Gaps in staff training cited by inspector as The Firs is given six months to improve, reports Victoria Munro, Local Democracy Reporter A Walthamstow GP […]By Local Democracy Reporting Service
Gaps in staff training cited by inspector as The Firs is given six months to improve,reports Victoria Munro, Local Democracy Reporter
A Walthamstow GP surgery with more than 7,800 patients is in special measures after an inspector found it “had not acted” on safety concerns.
The Firs Medical Centre on Stephenson Road, Walthamstow, now has six months to improve before the Care Quality Commission takes action, which could mean shutting it down.
Chief inspector Dr Rosie Benneyworth visited the practice in May and found some staff were missing vital training and that fire safety risks in the building had not been addressed.
She wrote that the surgery’s failure to act on issues raised at its last inspection in October 2019 meant leaders “could not demonstrate that they had the capacity and skills to deliver high-quality sustainable care”.
Dr Benneyworth wrote: “I am placing this service in special measures. The service will be kept under review and if needed could be escalated to urgent enforcement action.
“Where necessary, another inspection will be conducted within a further six months, and if there is not enough improvement we will move to close the service.
“Special measures will give people who use the service the reassurance that the care they get should improve.”
During the inspection last month, Dr Benneyworth found some staff had not completed fire safety training and that the practice’s fire wardens had not completed it since 2019.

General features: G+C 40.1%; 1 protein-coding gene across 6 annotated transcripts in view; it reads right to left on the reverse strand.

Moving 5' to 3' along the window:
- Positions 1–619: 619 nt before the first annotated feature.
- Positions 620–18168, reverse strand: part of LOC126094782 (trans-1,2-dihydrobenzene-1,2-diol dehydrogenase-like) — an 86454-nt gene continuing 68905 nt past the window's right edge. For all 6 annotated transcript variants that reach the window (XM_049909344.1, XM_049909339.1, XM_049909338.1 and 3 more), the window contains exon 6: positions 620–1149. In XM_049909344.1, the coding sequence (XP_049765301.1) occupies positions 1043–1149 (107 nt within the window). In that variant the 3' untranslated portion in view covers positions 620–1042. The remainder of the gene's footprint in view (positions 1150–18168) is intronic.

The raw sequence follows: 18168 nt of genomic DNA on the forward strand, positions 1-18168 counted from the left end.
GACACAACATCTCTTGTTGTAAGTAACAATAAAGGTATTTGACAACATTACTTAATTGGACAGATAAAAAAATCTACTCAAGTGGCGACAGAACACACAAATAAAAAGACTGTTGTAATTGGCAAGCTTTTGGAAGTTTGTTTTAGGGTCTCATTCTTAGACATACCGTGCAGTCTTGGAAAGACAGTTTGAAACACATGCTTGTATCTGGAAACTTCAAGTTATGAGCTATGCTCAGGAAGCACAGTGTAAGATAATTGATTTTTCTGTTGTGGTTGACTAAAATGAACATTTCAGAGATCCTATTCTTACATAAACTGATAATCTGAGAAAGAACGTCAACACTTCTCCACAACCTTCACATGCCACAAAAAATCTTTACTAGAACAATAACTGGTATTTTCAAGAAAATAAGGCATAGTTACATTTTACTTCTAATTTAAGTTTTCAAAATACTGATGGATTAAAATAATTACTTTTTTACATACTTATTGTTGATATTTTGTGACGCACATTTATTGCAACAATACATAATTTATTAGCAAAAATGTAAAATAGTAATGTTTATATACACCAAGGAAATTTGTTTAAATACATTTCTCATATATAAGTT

In March, an external fire safety company had deemed there was a “moderate” risk to life from fire caused by issues in the building.
However, while some problems had been fixed, others had not been raised with the landlord, and an oxygen cylinder was still being stored near the lift’s motor, despite the fire risk.
Some staff were also missing basic life support training, infection control training and safeguarding training.
When Dr Benneyworth asked to see the practice’s risk assessment, she was presented with what “appeared to be a risk register” and then told staff had “misunderstood what a health and safety risk assessment was”.
She was also told the practice had “been experiencing some issues with their telephone provider” for a few months, meaning patients were sometimes unable to call them.
It was in the process of changing providers at the time of the inspection, which it expected to take about four months, and hoped this “would be an improvement for patients and staff”.
When contacted by the Local Democracy Reporting Service, a senior partner at The Firs said they had received the reports and were “considering the comments and recommendations made”.
They said: “We will be looking at how we can address the points raised by the inspectors. We are fully committed to providing the highest quality of care to our patients.”